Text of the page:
I take not a thing for granted when and if someone chooses to attend one of my comedy shows. If they've spent valuable time viewing my product, I'm happy as a starving bat hanging in a dark room full of obese mosquitoes.
Counting both inmates and guards I'm guessing there were close to 100 souls in the Rutland Correctional Center's gym/theater watching my show, and I was hoping they understood I was performing in deference to them, sincerely grateful they had signed up to come watch me spout jokes and play guitar.
At middle age we are quite possibly at the peak of our earning and creative powers, so every chance I get to perform is a chance I feel to realize how blessed I've been, not only with my career, but with family, health, friends, environment - just about everything one could think of.
I wonder if the inmates at the Rutland jail would profess similar gratitude related to the lives they've lived; lives that have led them to the big house.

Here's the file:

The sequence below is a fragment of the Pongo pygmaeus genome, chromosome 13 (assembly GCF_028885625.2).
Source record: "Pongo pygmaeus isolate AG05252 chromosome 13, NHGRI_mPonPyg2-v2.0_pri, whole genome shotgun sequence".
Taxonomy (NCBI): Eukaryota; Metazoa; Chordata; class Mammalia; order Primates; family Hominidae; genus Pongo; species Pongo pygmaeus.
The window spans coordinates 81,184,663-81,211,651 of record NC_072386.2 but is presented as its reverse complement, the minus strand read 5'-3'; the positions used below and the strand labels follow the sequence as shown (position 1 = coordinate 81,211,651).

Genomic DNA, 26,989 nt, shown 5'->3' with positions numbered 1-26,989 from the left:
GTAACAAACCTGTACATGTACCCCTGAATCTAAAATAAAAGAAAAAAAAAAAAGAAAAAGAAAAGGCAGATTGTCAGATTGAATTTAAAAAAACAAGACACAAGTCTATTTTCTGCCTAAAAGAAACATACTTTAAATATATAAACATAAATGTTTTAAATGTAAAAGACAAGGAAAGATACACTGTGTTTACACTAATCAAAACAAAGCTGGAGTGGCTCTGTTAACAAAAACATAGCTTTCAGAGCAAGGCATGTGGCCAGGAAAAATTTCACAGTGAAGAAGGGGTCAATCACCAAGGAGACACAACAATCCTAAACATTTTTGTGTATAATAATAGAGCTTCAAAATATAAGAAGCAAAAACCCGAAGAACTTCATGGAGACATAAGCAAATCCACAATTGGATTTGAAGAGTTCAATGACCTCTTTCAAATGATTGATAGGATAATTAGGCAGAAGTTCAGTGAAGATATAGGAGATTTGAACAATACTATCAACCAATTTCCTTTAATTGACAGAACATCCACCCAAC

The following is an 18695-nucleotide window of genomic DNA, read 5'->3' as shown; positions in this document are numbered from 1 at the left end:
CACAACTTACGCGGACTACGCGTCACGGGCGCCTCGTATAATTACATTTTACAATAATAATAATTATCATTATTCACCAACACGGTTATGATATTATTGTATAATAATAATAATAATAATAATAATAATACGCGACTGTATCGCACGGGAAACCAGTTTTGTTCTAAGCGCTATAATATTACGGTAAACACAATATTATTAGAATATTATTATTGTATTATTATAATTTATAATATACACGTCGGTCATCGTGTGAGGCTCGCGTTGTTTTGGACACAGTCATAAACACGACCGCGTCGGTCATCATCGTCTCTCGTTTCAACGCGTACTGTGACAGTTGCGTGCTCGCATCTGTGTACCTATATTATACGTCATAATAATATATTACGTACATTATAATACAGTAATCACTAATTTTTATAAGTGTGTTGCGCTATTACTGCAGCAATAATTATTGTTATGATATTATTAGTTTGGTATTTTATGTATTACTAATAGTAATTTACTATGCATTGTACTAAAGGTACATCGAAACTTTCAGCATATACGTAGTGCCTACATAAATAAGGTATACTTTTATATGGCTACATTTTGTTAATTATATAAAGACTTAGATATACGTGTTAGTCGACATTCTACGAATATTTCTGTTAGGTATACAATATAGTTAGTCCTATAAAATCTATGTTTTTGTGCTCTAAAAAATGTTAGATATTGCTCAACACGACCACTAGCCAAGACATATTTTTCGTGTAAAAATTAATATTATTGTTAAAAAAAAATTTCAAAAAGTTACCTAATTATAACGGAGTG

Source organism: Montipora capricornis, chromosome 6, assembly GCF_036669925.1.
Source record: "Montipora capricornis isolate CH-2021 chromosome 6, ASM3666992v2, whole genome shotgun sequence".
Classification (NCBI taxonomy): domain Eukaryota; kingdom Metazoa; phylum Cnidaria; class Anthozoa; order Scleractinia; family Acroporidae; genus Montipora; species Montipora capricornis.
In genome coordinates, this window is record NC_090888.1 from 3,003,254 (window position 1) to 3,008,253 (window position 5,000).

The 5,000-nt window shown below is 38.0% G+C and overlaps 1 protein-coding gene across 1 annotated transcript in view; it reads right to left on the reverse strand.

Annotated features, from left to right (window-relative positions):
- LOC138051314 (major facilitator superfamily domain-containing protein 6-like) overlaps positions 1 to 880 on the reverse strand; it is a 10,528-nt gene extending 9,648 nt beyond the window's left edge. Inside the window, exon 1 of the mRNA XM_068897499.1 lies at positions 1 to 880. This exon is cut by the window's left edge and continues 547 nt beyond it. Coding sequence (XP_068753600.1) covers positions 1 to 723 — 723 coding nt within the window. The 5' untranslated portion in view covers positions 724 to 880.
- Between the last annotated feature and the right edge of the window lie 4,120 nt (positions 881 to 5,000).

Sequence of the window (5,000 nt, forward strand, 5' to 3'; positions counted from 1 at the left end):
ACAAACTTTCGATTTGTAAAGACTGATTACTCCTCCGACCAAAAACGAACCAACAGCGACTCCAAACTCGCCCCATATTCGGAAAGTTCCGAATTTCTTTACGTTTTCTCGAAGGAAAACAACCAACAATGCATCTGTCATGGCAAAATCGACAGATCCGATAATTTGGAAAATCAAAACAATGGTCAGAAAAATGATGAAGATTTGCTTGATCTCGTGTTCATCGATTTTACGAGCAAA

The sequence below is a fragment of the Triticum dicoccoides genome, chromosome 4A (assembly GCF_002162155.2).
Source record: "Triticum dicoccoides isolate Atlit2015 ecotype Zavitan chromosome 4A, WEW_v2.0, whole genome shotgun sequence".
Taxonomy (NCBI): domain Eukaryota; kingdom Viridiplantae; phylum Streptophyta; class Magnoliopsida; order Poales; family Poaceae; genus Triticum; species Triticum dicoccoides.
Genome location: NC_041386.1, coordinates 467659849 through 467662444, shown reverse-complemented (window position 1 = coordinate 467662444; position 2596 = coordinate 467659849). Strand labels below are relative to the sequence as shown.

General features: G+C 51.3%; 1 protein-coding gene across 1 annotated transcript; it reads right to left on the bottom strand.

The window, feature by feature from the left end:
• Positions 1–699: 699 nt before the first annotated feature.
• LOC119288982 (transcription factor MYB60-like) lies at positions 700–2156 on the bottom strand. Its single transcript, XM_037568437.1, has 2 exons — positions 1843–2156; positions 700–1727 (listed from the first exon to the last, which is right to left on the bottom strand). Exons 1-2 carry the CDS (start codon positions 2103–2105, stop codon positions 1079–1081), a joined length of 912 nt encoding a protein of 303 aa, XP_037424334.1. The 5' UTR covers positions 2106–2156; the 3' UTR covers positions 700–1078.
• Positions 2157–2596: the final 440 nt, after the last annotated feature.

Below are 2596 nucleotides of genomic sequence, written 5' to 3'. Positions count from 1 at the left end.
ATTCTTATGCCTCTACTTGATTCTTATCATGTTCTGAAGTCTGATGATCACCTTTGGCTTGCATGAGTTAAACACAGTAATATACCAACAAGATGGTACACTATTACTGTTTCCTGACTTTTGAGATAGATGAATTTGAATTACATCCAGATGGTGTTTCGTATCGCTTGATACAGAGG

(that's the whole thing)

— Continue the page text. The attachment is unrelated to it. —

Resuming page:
Put a gun to my head and I'd have to say many of them would say they've lived blessed lives. I'd rather believe that instead of blurting that old tired line "Oh, there but for the grace of God go I, we're all just a hair from crossing the line and screwing up badly too," because you and I don't really think we've been very close to crossing the line, do we? I know I haven't. So phooey. Let's not look like idiots by faux empathizing with the plight of crooks and criminals, they're much too smart to believe us.
Dudes and dudettes who're in jail decided on their own to purchase their tickets in; that's a fact. But it doesn't mean that they aren't in many ways able to feel blessed and hopeful about the life that lies ahead. Criminals are just like us. Except they're not.